“Papa patakhe lene chalo”

This used to be a standard practice a few days before Diwali where my dad used to take us to buy an unhealthy amount of crackers. So many so that the trunk of our humble Opel Corsa used to get almost full.

Everything from the light stuff like phuljharis and hunters and Bijli bum to the heavy stuff like sky shots and rockets (remember the one with those little parachutes which used to fall down into your neighbor’s house) and gola bums (sounds wrong when I type it out) and chakris and anars used to be stuffed inside our car, ready to be ignited in an orgy of noise and light and minor burns.

Burst some crackers for Diwa-ali, Fa La La La, La La La

And I LOVED IT! The bright colors, the showers of light that used to illuminate the sky above my house and make me drop my jaw in awe, and that feeling of elation when the rocket went ‘wheeeee’.

If there is one thing I clearly remember about my childhood obsession with exploding crackers is how scared I was when lighting up my first cracker. Afraid that it would explode and I would die and miss school, I ran like a pansy away from the rocket as soon as I saw the faintest hint of a spark.

‘Twas a community effort

And it wasn’t just me who loved exploding crackers, all my friends did, in fact, it was a matter of pride how many crackers you burst and how much you spent on them (oh, how blissfully unaware we all were of our entitlement). There were legitimate discussion and arguments on which type of cracker was best and which sky shot had the best design in the sky.

My neighbors joined in with equal zeal and on D-Day, we could see trails of light going up all across us and exploding above, dazzling us. With the occasional boom-boom of the aforementioned gola bums going off in the background and the ever-present pop-pop of the ladis that lined the streets.

Read More: Diwali Is Not Just The Festival Of Lights: It Is Also The Time To Show One’s Hypocrisy


I used to hear a lot about the pollution that Diwali caused and chose to conveniently ignore it, just like the rest of India, until I was diagnosed with asthma and was directly affected by all of this.

I still remember how it all changed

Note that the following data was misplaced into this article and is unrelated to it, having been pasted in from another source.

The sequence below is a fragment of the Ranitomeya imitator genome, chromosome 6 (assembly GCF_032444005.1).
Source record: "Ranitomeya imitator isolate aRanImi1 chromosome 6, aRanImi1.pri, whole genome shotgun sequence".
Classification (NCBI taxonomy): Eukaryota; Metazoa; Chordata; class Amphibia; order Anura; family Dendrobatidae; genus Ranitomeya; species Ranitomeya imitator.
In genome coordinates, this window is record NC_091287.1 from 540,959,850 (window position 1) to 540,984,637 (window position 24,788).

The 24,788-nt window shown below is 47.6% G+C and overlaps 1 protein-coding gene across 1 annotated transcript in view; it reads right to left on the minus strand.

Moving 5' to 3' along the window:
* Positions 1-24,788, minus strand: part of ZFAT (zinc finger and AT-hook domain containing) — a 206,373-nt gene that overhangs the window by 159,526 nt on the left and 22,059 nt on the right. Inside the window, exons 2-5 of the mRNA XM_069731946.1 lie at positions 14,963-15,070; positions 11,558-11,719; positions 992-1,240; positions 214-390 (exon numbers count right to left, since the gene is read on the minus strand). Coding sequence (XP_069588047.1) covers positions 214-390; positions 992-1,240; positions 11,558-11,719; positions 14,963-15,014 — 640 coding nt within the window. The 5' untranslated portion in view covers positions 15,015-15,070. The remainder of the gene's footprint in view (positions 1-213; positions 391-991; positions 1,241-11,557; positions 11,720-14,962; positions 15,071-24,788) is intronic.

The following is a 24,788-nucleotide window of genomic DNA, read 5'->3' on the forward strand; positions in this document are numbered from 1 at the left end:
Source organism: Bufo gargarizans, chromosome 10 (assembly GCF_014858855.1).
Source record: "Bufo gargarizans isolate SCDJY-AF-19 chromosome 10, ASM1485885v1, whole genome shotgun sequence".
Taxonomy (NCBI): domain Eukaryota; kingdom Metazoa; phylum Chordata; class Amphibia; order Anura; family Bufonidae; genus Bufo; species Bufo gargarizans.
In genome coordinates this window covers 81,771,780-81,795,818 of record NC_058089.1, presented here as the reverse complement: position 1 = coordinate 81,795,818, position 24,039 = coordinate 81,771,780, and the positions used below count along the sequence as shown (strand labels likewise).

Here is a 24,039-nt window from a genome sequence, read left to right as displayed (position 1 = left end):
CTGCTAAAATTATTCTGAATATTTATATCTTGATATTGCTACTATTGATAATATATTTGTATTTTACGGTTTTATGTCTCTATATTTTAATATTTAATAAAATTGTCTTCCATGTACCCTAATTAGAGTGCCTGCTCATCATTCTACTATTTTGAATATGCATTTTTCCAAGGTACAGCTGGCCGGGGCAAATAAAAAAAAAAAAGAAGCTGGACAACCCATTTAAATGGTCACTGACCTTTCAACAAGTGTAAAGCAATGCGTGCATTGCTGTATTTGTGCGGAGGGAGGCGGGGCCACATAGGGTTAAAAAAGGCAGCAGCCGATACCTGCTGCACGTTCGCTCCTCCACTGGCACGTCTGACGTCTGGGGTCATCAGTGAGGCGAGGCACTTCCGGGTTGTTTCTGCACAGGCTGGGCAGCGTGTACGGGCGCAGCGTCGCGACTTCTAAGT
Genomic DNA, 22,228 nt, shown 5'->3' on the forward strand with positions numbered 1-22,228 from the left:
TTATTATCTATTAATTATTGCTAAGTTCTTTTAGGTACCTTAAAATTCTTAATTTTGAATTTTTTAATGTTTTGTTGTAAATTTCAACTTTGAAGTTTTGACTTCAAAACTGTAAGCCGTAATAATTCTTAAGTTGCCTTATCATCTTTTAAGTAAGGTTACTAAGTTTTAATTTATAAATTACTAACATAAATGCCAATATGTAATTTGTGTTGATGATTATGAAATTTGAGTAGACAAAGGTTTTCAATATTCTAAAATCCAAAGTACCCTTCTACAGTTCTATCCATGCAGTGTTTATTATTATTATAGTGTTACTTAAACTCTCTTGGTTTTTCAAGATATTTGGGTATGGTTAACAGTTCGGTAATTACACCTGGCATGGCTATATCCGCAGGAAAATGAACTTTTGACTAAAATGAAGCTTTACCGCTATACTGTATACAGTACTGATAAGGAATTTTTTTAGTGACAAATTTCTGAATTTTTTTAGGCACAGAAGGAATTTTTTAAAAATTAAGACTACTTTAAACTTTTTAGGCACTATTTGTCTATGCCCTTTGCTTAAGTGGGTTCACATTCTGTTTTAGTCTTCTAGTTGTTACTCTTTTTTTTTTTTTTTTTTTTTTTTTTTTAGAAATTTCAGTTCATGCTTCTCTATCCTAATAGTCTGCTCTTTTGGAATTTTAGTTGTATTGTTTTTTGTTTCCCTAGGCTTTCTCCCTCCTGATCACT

Strange, isn’t it? How you magically understand problems only when you go through them. Just like I really understood how tough it is to breathe on D-Day. That year was torturous, my cousins refused to not burst crackers and I lay in my closed off bedroom coughing and wheezing with little to no relief being offered by meds.

Strange, isn’t it? How you magically understand problems only when you go through them

All around me there were loud, insanely loud noises that had never bothered me before but were doing exactly that right now. My head pounded and pounded with each boom that came from outside. This went well into the night and led to me not getting one single wink of sleep till 4 AM.

The next day wasn’t a cake-walk either, a cloud of smoke hung low in the sky, forcing me to stay indoors. The stench of powder was overwhelming, especially to my inflamed nose. Everywhere, waste littered the streets and our community dustbin was overflowing with the excreta of this celebration orgy.

I found a bunch of dogs hiding underneath a car, shivering with fear. I also found two birds with blackened wings and a line outside the nearby hospital, of people, coughing and wheezing, just like me.

This was when the tide turned for me, this was when I understood what all the fuss was about, why people talked about the noise, the pollution, the harm it causes to animals. No religious ritual can, for me, be above the physical well-being of people and animals. I could not be comfortable with the fact that in celebrating a god’s return, I was causing harm to its creations and to myself.

I could not be comfortable with the fact that in celebrating a god’s return, I was causing harm to its creations

It saddens me that people still insist on bursting crackers just because “CULTURE” and “RELIGIOUS FREEDOM”. I wish, I hope they go through what I did, then maybe they’ll get it. So that’s what I will prayer will be this Diwali, asthma to all, because let’s face it, we are probably all going to get it anyway.

Image Credits: Google Images

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